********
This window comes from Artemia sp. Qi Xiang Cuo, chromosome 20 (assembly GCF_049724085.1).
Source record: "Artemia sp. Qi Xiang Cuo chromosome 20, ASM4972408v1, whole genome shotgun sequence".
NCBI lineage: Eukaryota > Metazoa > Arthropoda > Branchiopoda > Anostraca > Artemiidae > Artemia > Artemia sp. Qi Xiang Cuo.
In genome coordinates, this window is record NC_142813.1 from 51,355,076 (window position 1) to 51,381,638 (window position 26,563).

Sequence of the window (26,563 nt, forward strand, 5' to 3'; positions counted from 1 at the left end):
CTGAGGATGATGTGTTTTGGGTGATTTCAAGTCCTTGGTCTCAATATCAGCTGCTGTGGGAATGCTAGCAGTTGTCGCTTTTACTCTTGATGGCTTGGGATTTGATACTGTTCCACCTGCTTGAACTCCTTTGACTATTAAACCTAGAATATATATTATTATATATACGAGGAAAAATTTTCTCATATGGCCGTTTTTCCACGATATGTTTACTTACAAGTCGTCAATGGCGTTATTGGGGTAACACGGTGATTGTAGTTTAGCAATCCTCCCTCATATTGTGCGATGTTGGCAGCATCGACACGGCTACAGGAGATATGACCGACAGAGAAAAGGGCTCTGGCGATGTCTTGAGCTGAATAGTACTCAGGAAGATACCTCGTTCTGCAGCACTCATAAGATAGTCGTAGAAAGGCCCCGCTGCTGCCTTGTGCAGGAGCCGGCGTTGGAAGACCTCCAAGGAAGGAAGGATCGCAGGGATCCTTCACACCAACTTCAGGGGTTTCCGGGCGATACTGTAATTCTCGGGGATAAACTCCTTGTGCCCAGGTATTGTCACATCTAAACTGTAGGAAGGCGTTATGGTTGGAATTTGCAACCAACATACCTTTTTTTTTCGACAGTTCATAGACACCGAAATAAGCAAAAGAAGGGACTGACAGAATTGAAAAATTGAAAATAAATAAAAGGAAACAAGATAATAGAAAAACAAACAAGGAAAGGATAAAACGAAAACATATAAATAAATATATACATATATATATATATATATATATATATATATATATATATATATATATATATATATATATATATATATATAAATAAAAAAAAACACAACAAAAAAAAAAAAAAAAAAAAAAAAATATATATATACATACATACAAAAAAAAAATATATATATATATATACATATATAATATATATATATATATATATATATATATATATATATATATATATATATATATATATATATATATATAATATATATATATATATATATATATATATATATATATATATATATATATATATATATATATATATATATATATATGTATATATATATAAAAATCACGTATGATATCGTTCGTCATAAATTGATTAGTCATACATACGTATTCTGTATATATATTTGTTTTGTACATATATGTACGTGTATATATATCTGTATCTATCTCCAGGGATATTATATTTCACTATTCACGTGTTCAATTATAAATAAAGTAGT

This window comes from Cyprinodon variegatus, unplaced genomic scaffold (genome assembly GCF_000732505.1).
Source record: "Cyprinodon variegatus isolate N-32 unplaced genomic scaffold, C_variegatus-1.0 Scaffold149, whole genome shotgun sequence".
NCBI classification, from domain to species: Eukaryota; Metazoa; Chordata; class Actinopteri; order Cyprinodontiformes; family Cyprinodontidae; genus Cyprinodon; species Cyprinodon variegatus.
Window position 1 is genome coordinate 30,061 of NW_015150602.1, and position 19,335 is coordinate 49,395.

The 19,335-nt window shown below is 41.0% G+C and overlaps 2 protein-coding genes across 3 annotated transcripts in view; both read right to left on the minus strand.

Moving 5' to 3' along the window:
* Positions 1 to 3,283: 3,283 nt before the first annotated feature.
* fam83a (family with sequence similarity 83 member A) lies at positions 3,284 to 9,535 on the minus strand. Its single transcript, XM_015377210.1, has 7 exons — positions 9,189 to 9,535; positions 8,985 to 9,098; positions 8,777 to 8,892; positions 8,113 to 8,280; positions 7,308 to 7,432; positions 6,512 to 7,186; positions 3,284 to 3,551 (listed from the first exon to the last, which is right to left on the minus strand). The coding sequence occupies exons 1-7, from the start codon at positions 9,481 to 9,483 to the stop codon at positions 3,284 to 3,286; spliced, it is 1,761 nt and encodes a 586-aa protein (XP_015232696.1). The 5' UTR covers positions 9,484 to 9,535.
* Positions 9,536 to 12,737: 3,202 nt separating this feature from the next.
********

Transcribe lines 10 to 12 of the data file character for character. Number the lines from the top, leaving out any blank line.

Window position 1 is genome coordinate 30,061 of NW_015150602.1, and position 19,335 is coordinate 49,395.

The 19,335-nt window shown below is 41.0% G+C and overlaps 2 protein-coding genes across 3 annotated transcripts in view; both read right to left on the minus strand.

Moving 5' to 3' along the window: